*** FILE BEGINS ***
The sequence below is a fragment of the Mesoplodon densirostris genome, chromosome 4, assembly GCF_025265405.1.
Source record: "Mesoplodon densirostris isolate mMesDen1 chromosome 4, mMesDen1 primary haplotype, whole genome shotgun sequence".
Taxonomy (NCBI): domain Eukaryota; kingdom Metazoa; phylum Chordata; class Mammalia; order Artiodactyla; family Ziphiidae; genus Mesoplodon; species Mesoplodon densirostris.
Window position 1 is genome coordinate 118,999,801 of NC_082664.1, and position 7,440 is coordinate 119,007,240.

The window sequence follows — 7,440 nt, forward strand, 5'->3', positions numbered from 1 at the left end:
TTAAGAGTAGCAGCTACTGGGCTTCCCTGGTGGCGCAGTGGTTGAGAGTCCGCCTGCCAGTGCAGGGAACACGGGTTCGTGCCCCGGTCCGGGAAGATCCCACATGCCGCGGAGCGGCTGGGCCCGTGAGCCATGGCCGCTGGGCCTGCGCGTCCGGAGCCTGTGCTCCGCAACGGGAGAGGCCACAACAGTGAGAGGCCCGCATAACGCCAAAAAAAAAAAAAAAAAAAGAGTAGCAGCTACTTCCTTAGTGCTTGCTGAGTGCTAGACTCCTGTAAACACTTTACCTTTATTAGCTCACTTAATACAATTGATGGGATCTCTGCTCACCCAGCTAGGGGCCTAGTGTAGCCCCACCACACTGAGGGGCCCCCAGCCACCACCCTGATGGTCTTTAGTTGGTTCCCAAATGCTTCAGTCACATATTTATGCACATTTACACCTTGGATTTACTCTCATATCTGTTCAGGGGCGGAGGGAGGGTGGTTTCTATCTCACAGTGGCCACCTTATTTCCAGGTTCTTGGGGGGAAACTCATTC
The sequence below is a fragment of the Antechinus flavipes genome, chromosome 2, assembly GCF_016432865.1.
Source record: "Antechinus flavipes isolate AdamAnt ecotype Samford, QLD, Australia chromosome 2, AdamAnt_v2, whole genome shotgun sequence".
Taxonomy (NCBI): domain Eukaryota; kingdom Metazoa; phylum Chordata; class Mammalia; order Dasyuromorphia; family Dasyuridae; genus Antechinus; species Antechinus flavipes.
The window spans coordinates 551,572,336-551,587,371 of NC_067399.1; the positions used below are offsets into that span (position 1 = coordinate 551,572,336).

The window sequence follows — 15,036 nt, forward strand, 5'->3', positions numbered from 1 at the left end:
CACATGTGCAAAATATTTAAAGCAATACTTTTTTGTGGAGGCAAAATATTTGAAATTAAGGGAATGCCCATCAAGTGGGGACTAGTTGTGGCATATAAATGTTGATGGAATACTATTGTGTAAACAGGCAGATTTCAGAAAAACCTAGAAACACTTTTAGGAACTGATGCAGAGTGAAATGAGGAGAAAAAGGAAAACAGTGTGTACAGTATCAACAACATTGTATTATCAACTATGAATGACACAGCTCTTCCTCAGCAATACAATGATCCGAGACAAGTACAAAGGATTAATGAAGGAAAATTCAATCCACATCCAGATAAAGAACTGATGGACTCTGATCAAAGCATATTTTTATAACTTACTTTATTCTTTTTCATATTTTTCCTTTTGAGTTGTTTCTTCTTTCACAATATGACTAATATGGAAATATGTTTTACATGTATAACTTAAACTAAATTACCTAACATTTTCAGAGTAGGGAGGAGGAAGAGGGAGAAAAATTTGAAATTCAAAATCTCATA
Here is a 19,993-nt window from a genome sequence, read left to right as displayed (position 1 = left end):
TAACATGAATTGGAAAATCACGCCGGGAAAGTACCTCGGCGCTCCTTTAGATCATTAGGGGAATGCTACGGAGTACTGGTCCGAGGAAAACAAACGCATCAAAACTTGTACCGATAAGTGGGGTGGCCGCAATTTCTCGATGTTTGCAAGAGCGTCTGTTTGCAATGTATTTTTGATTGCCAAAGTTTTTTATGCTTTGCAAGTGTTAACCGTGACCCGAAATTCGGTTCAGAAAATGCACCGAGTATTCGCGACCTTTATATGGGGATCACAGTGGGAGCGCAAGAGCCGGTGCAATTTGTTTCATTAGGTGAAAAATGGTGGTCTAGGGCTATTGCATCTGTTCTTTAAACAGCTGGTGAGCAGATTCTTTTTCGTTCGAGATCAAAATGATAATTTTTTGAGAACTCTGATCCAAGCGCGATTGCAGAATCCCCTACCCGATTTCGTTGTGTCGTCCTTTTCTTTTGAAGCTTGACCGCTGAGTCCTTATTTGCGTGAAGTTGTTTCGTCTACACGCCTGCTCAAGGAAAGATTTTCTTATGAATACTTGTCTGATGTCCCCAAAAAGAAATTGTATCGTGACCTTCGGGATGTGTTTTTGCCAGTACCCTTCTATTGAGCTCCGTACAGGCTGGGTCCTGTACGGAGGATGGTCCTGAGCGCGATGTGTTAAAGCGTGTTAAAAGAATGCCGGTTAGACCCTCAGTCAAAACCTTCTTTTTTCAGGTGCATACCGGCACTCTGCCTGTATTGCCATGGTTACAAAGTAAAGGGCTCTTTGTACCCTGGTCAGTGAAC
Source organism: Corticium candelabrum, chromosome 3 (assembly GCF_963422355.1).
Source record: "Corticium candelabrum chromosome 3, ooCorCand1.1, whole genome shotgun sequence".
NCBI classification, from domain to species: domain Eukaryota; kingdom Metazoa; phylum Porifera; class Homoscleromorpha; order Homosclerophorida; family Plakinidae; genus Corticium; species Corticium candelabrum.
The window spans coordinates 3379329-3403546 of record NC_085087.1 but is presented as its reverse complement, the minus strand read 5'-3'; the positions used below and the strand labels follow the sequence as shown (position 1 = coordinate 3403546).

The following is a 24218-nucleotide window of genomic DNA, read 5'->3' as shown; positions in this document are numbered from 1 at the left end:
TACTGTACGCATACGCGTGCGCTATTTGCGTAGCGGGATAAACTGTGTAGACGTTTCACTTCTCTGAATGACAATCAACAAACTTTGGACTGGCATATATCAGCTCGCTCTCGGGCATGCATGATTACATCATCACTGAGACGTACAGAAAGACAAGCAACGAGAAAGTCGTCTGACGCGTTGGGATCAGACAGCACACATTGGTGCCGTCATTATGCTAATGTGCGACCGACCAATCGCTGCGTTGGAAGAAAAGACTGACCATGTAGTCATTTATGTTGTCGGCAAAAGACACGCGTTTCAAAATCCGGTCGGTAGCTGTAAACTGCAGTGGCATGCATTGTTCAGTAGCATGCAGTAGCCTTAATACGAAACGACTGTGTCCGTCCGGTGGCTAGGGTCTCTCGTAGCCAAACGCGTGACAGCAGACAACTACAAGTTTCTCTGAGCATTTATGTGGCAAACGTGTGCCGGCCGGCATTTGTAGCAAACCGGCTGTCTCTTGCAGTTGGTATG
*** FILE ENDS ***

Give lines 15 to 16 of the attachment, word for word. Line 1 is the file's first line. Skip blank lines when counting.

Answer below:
Source organism: Corticium candelabrum, chromosome 3 (assembly GCF_963422355.1).
Source record: "Corticium candelabrum chromosome 3, ooCorCand1.1, whole genome shotgun sequence".